Cultivating Synergy and Building Community

Life Sciences Building

Washington State University ‑ Vancouver

The Life Sciences Building will bring all components of WSU Vancouvers’ basic translational, applied, and clinical health programs together in one location on campus. The building will fill critical needs for instructional laboratories for undergraduate and graduate science courses, including Biology, Molecular Biology, Environmental Science, Neuroscience, Nursing, and Chemistry. Research laboratory suites and specialized laboratory support functions will provide high-quality flexible and adaptable space for faculty research programs.

  • Contractor

    Andersen Construction

  • Structural Engineer

    Catena Consulting Engineers

  • Electrical Engineer

    Samata Consulting Engineers

  • Mechanical Engineer

    Affiliated Engineers (AEI)

  • Landscape Architect


  • Civil Engineer

    Harper Houf Peterson Righellis Inc. (HHPR)

  • Lighting Design

    Biella Lighting Design

  • LEED Consultant

    Brightworks Sustainability

  • Code Consultant

    Code Unlimited

  • Envelope Consultant

    RDH Building Science

  • Accessibility

    Studio Pacifica

  • Low Voltage


  • Acoustical Engineer

    ABD Engineering

  • Wind Consulting

    CPP Wind Engineering

Site Plan

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Building Structure and Enclosure Diagram

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Mass Plywood Exterior Diagram

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Mass Plywood Deck Diagram

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A Combination of Teaching and Research Labs

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Designing Inclusive Spaces

Tracking LEED Gold, the new building design honors the Master Plan and provides inclusive spaces for gathering, education, socializing, accessibility, sustainability, enhancement of the native landscape, and spaces that capture the beautiful views of Mt. St. Helens. To accommodate the diverse population of students in varying degree programs, the project’s Guiding Principles included celebrating the beauty of the place, forging an engine of opportunity, working for everyone, connecting and learning, adapting, and fostering connections.

Embedded into a Sloped Hillside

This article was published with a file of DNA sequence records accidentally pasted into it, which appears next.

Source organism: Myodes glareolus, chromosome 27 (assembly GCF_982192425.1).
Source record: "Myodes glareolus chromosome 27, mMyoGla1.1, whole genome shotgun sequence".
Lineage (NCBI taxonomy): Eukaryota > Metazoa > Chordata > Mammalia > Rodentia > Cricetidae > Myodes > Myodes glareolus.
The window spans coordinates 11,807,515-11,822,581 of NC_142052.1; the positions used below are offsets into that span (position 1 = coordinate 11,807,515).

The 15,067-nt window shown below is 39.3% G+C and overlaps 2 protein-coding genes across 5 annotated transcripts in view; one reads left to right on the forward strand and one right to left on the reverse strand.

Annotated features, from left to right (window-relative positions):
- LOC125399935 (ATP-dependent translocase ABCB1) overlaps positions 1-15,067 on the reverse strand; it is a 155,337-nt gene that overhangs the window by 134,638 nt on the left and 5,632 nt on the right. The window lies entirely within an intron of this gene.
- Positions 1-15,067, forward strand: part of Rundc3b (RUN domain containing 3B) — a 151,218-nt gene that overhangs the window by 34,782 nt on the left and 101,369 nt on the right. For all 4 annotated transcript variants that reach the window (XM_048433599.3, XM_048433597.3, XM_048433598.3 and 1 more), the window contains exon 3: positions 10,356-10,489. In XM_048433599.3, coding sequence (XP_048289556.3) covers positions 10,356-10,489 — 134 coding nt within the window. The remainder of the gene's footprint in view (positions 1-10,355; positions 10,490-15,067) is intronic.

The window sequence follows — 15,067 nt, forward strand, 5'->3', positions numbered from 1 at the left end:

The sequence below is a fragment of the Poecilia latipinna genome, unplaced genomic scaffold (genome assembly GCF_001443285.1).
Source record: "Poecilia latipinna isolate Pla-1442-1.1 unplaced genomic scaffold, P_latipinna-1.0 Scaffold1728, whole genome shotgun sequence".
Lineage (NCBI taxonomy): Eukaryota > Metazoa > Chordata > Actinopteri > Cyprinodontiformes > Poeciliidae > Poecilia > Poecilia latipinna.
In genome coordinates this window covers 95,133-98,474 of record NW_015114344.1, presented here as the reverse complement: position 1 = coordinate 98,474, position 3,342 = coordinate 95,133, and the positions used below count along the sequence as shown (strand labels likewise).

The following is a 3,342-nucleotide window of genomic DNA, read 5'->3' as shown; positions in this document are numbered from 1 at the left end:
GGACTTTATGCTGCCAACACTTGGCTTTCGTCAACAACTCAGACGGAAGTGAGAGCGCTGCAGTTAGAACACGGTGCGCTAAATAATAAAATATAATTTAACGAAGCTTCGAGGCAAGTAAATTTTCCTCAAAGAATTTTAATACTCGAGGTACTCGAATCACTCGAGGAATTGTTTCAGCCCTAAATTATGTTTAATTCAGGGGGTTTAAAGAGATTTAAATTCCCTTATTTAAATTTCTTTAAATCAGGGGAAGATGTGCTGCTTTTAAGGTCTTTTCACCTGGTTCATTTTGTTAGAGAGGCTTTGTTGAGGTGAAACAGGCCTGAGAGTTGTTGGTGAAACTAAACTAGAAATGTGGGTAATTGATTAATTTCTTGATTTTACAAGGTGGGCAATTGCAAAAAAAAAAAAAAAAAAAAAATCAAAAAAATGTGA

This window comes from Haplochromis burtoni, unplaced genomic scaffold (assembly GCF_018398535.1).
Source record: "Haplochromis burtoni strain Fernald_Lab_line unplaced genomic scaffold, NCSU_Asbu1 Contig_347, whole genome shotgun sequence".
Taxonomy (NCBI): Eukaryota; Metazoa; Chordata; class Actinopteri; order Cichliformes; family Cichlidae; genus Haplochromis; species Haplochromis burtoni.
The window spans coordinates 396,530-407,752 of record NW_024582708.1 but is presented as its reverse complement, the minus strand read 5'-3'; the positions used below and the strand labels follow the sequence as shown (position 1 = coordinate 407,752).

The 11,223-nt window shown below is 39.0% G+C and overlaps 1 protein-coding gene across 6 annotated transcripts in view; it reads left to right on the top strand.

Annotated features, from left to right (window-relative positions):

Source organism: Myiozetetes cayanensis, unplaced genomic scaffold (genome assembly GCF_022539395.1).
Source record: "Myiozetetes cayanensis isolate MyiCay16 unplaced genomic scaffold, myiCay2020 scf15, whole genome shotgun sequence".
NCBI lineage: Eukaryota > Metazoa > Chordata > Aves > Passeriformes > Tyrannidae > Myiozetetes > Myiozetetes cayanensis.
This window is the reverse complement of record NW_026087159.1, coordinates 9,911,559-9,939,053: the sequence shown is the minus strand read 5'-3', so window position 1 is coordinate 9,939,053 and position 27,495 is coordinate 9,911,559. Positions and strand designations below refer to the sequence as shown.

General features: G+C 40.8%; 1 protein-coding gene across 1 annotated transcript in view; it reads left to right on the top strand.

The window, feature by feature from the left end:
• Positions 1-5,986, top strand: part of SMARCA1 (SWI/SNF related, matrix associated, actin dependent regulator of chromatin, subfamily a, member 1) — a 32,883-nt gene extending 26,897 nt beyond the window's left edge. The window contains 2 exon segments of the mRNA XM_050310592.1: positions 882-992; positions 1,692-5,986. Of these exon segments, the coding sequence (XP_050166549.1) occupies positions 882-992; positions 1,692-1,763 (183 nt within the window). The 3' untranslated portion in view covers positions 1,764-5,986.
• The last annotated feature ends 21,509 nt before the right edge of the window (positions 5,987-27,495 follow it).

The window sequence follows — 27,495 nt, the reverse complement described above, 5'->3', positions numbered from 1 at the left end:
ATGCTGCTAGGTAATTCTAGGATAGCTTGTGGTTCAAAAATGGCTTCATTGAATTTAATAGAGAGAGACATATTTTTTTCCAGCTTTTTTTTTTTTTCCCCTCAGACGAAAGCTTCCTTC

Organized on an east-west axis, the building form and footprint reinforces the existing campus planning organization in a way that accommodates accessible interior and exterior transitions down the hillside, creates defined and activated outdoor space along the Mt. St. Helens corridor, and is optimized around daylighting and building energy performance.

The site has a significant grade change falling to the northeast, the building projects out to engage a new gathering area along the Mt. St. Helens corridor.

Creating Cohesive Connections

The new building will serve to create a cohesive science courtyard with engaging and activated outdoor spaces for large and small gatherings and outdoor educational opportunities that highlight sustainable design practices and celebrate our innate connection to nature. The square will activate the west side of the building and provide ADA access and inclusivity.

Entries and covered porches are clad in wood and recessed into the form, creating weather protection and welcoming gather areas adjacent to the Mt. St. Helens Corridor.

Complementing the Existing Campus Fabric

The Life Sciences Building complements the campus while evolving the architectural language towards high performance, efficient, and elegant design solutions that will serve the University over time.

Responding to the campus design vocabulary through the use of sloping metal roofs and enclosing walls of brick, metal panels, and glazing. Sitting atop the brick masonry form is a lighter expression for the upper floor of the building which is clad in metal and reveals itself along the east and west facades of the form. The unique shape of the standing seam roof is derived from a combination of the gable and hip geometries found across campus, but merged in a way that slopes down to accommodate the view corridor to Mt. St. Helens, reinforces the language of the gable on the larger end facade, and ultimately results in a form that complements the topography as it gently slopes across the site.

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